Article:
Table of Contents

Cooperatives, Economic Democratization and Rural Development

Cooperatives, Economic Democratization and Rural Development

Edited by Jos Bijman, Roldan Muradian and Jur Schuurman

Agricultural cooperatives and producer organizations are institutional innovations which have the potential to reduce poverty and improve food security. This book presents a raft of international case studies, from developing and transition countries, to analyse the internal and external challenges that these complex organizations face and the solutions that they have developed. The contributors provide a greater understanding of the transformation of traditional community organizations into modern farmer-owned businesses. They cover issues including: the impact on rural development and inclusiveness, the role of social capital, formal versus informal organizations, democratic participation and member relations, and their role in value chains.

Chapter 10: Smallholder dairy entities in East Africa: challenges and opportunities

David J. O’Brien and Michael L. Cook

Subjects: development studies, agricultural economics, development economics, economics and finance, development economics


This chapter reports findings of a study of five East African Cooperatives (in Kenya and Uganda) that seeks to identify the macro-, meso- and micro-level factors that facilitate and/or block the development of smallholder farmers from gaining greater access to growing milk markets. Methods include in-depth interviews of cooperative boards and management as well as sample surveys of cooperative members. Macro-level economic development factors account for differences between Kenyan and Ugandan cooperatives. Meso-level characteristics of regional milk markets within countries explain additional variance between cooperatives. The most important source of cooperative performance, however, is the quality of cooperative leadership. This highlights the importance of developing cooperative governance experience, technical and accounting skills, leadership training, large organization comprehension, member benefit orientation and principal–agent professional relationship discipline – all attributes necessary for principal-oriented governance and leadership. These issues should be addressed prior to investing resources in development assistance programmes.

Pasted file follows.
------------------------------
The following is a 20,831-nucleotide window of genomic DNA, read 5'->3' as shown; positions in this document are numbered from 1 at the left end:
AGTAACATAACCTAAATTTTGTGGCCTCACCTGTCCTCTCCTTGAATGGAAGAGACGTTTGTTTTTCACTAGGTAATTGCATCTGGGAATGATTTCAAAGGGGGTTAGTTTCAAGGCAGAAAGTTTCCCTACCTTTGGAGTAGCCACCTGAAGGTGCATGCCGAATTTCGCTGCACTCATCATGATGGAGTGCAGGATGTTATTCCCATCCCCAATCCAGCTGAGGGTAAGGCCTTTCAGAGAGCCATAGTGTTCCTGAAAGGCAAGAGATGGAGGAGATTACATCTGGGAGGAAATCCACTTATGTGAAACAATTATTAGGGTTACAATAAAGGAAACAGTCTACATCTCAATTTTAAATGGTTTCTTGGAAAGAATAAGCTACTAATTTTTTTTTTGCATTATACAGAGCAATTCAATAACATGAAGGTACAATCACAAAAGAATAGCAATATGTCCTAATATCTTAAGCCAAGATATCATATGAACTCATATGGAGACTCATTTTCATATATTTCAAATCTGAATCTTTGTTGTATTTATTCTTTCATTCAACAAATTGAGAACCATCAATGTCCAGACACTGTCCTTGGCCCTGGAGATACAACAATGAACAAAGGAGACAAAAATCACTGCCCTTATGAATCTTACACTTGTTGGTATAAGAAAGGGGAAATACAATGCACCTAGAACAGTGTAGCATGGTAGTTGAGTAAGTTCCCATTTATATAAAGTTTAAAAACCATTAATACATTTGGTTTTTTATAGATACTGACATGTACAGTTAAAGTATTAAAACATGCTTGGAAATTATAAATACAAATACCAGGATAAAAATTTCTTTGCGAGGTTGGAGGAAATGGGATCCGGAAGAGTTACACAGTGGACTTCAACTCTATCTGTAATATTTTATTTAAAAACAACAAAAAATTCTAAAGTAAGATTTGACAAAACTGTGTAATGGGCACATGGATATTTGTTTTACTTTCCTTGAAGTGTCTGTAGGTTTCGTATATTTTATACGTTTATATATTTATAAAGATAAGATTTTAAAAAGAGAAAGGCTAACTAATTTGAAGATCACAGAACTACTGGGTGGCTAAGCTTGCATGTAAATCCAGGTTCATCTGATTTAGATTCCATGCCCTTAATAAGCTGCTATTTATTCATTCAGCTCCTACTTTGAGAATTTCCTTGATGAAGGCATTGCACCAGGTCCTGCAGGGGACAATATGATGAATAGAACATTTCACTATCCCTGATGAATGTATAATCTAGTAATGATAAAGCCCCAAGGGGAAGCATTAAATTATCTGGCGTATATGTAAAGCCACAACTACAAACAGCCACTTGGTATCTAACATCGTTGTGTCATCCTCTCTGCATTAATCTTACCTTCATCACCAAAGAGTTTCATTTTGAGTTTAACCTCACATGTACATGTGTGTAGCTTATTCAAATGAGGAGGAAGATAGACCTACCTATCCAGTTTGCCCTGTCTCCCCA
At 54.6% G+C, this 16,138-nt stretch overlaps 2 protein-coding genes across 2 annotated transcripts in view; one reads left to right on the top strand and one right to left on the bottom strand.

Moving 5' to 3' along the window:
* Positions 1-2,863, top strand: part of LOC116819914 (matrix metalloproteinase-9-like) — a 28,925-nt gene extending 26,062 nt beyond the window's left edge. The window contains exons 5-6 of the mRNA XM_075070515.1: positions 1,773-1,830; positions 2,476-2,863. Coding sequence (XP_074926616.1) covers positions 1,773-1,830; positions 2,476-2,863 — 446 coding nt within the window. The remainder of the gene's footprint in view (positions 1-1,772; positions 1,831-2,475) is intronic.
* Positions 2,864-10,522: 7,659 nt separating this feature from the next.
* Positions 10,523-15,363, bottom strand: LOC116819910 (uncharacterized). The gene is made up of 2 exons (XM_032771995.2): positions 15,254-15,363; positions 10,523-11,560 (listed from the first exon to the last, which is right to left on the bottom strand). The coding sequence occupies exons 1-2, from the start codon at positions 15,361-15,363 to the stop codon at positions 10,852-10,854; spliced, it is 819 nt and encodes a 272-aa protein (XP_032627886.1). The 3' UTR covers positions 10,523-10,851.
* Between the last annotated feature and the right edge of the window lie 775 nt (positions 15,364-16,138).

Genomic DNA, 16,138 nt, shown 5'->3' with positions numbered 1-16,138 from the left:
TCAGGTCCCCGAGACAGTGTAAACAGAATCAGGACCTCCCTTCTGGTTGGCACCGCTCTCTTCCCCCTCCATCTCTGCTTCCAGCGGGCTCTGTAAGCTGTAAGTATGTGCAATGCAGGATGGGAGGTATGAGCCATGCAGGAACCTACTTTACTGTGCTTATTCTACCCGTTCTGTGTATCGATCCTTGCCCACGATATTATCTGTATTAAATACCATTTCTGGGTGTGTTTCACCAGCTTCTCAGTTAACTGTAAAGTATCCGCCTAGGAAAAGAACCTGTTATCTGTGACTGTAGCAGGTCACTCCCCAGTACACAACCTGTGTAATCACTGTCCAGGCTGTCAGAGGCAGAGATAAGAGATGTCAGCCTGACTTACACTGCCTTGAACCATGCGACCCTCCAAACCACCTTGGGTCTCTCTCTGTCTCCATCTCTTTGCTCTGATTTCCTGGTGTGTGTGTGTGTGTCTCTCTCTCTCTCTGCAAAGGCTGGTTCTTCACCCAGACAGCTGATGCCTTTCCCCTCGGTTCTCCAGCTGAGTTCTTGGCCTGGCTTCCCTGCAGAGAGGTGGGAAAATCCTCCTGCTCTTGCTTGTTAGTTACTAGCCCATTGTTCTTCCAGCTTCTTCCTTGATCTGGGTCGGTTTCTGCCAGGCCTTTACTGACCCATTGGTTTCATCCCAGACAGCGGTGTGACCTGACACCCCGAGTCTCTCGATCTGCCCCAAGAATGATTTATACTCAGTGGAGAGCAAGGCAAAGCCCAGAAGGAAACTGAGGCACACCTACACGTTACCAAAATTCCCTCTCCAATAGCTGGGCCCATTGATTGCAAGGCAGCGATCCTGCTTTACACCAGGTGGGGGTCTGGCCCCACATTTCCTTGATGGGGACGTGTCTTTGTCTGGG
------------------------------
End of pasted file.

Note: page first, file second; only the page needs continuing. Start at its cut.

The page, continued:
You are not authenticated to view the full text of this chapter or article.

Elgaronline requires a subscription or purchase to access the full text of books or journals. Please login through your library system or with your personal username and password on the homepage.

Non-subscribers can freely search the site, view abstracts/ extracts and download selected front matter and introductory chapters for personal use.

Your library may not have purchased all subject areas. If you are authenticated and think you should have access to this title, please contact your librarian.

Further information